Oil pan leak
Hello everyone. I just completed a 7 yrs nuts and bolts ground up restoration on a 1949 Chevy truck and my motor has the following specs:
- Fresh (350) 4 bolt block decked bored and aligned (stoked down to a 302)
- (HEADS) 70 fuelie 2.02/1.60 valves all ported and polished with matching valve springs at set height
- (CRANK) Forged steel 3.000 stroke large journal 1178b first throw
- (RODS) Z28 with floating rist pins
- (PISTONS) plat & forged trw 11.80 to 1 compression ratio
- (Cam) Crane commander hyd lifters 488/467 at 1.5 matching lifters
- High volume oil pump, alum roller rockers, new push rods, etc.
It was just put on the road about a month ago and I continue to have constant front and rear oil pan leaks. My local mechanic shop has replaced the gasket 3 times to-date (tried 2 pieces and the thick 1 piece gaskets) an still leaking. We have also tried to glue the gasket on the block with spray glue, only put silicone in each front and rear seal cornors, etc. Everytime, due to a Fatman Fabrication front end, we had to jack up the motor a bit to get the pan out. Is it forming too much pressure...I have both a breather filter on one side and a PCV valve connected to my air filter on the other. It has an aluminum timming chain and oil pan cover that seems to align well...I don't know what to do anymore! Do we have to put it all together and leave it over-night for the silicone to dry? ...can someone help? :confused:
Is your block a one piece rear main seal block?
Make sure your oil pan is fitting good at the rear main cap and also the timing cover seal. Do not accept the fact that they are new and should be fitting well, some pans and timing chain covers are made in China and don't fit worth a flip.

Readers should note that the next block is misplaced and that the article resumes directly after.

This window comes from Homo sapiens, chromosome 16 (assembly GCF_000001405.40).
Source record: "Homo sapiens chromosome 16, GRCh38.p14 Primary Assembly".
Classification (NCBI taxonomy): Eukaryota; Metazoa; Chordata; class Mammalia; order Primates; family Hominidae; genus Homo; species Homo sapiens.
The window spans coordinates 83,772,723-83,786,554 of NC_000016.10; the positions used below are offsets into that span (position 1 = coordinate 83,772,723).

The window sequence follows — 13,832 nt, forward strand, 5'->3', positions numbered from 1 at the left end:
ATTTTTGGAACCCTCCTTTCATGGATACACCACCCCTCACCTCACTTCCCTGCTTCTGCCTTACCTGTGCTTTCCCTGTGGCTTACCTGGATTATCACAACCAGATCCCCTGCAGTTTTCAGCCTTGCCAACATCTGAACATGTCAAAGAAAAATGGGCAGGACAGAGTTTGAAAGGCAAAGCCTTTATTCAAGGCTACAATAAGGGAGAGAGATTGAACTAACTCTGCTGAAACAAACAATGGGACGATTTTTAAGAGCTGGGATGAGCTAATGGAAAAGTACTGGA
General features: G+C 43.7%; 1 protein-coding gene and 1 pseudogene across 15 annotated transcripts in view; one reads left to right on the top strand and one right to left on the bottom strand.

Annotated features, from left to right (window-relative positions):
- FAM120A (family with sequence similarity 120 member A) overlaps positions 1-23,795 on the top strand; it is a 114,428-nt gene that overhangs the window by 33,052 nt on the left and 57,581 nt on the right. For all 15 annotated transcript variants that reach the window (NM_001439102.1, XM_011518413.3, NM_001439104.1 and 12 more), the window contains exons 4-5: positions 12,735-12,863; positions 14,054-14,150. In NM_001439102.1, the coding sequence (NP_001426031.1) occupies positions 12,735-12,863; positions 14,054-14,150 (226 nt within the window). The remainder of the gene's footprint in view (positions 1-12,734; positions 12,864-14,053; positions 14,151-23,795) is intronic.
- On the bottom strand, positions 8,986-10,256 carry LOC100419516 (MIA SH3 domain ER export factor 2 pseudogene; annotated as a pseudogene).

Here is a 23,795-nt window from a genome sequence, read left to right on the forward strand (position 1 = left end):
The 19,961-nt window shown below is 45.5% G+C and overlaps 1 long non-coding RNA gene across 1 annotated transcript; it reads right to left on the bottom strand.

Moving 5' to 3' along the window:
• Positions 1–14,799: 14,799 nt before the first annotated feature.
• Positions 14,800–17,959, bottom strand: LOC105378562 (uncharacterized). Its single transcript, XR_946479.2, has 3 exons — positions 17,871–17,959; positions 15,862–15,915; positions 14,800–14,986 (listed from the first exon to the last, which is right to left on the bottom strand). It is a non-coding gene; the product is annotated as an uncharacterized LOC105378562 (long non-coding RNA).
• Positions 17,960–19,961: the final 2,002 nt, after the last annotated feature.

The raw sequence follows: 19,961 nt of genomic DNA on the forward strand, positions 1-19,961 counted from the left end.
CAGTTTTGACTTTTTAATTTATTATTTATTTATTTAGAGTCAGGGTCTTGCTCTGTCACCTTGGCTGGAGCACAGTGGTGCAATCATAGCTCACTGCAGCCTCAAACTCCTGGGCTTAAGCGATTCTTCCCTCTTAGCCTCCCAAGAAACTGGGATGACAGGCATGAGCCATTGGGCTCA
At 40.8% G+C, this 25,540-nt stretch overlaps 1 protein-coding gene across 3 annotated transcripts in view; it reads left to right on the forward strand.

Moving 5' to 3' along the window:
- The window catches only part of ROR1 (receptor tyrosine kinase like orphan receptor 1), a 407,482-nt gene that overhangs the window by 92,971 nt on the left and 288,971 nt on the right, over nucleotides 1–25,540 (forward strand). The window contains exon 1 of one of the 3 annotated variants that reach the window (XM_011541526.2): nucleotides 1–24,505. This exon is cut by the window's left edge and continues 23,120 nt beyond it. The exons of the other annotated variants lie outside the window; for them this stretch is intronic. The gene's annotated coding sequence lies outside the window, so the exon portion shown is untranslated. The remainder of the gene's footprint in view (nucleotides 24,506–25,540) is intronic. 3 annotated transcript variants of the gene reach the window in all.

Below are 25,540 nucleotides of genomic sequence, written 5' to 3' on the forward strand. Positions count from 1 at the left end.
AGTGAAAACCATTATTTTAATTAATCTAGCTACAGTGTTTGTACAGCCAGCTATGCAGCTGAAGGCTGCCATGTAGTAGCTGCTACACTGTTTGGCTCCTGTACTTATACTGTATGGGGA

Use the one piece FelPro (don't accept any other brand) oil pan gasket and install it DRY, not even silicone in the corners it's not needed.
If you have a two piece rear main seal you might try installing the seal so it's mating line is 180 degrees to the main cap/block mating surface.
You said you have a PCV valve in the line that goes to your air cleaner, that is not correct. The PCV valve is installed in a manifold vacuum line, usually from the base of the carb or a fitting on the intake manifold. The PCV filter in your air cleaner goes to a hose that comes from your valve cover. The way it operates is a vacuum is pulled through the PCV valve. Negative pressure in the crankcase is then equalized through the tube into you air cleaner.
I agree with 302 Z28, get the PCV system connected and working correctly. That will probably solve the problem. That's really something pretty basic that a good mechanic shouldn't overlook.
PCV worked with my oil leak even when I have 2 breathers, the point it not to equalize pressure but relieve as much as possible. When those pistons move up and down you have massive pressure changes. If your pan leaks at idle thats a gasket/pan problem. If it leaks at higher rpms thats your PCV
Equalizing the pressure was the wrong term to use....sorry.
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